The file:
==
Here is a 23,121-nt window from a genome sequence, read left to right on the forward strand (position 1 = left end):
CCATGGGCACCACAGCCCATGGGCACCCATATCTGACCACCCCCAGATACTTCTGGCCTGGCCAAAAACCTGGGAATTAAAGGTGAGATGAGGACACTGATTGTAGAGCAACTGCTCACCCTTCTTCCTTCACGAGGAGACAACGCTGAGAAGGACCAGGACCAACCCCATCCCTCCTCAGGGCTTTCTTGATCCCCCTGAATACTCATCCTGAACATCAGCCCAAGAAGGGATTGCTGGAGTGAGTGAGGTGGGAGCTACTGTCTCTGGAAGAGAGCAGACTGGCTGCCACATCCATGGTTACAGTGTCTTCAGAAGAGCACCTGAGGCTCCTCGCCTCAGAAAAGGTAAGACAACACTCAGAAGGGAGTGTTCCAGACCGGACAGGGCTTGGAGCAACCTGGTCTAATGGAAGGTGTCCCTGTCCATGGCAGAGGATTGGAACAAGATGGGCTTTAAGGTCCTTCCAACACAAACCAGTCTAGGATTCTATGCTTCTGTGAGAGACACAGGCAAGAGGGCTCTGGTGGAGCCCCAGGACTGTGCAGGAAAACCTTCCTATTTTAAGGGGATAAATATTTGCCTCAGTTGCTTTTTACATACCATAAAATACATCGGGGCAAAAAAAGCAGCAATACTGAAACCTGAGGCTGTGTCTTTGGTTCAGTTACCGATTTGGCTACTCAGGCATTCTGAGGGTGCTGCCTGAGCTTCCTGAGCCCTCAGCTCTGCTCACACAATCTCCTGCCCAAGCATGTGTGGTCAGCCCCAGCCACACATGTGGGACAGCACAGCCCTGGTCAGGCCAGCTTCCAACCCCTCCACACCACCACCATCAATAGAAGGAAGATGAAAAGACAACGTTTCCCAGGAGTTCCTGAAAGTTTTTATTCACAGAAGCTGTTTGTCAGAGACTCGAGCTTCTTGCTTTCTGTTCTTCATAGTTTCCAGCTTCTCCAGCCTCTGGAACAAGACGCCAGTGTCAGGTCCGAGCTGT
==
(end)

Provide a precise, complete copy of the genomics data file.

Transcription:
Here is a 23,121-nt window from a genome sequence, read left to right on the forward strand (position 1 = left end):
CCATGGGCACCACAGCCCATGGGCACCCATATCTGACCACCCCCAGATACTTCTGGCCTGGCCAAAAACCTGGGAATTAAAGGTGAGATGAGGACACTGATTGTAGAGCAACTGCTCACCCTTCTTCCTTCACGAGGAGACAACGCTGAGAAGGACCAGGACCAACCCCATCCCTCCTCAGGGCTTTCTTGATCCCCCTGAATACTCATCCTGAACATCAGCCCAAGAAGGGATTGCTGGAGTGAGTGAGGTGGGAGCTACTGTCTCTGGAAGAGAGCAGACTGGCTGCCACATCCATGGTTACAGTGTCTTCAGAAGAGCACCTGAGGCTCCTCGCCTCAGAAAAGGTAAGACAACACTCAGAAGGGAGTGTTCCAGACCGGACAGGGCTTGGAGCAACCTGGTCTAATGGAAGGTGTCCCTGTCCATGGCAGAGGATTGGAACAAGATGGGCTTTAAGGTCCTTCCAACACAAACCAGTCTAGGATTCTATGCTTCTGTGAGAGACACAGGCAAGAGGGCTCTGGTGGAGCCCCAGGACTGTGCAGGAAAACCTTCCTATTTTAAGGGGATAAATATTTGCCTCAGTTGCTTTTTACATACCATAAAATACATCGGGGCAAAAAAAGCAGCAATACTGAAACCTGAGGCTGTGTCTTTGGTTCAGTTACCGATTTGGCTACTCAGGCATTCTGAGGGTGCTGCCTGAGCTTCCTGAGCCCTCAGCTCTGCTCACACAATCTCCTGCCCAAGCATGTGTGGTCAGCCCCAGCCACACATGTGGGACAGCACAGCCCTGGTCAGGCCAGCTTCCAACCCCTCCACACCACCACCATCAATAGAAGGAAGATGAAAAGACAACGTTTCCCAGGAGTTCCTGAAAGTTTTTATTCACAGAAGCTGTTTGTCAGAGACTCGAGCTTCTTGCTTTCTGTTCTTCATAGTTTCCAGCTTCTCCAGCCTCTGGAACAAGACGCCAGTGTCAGGTCCGAGCTGT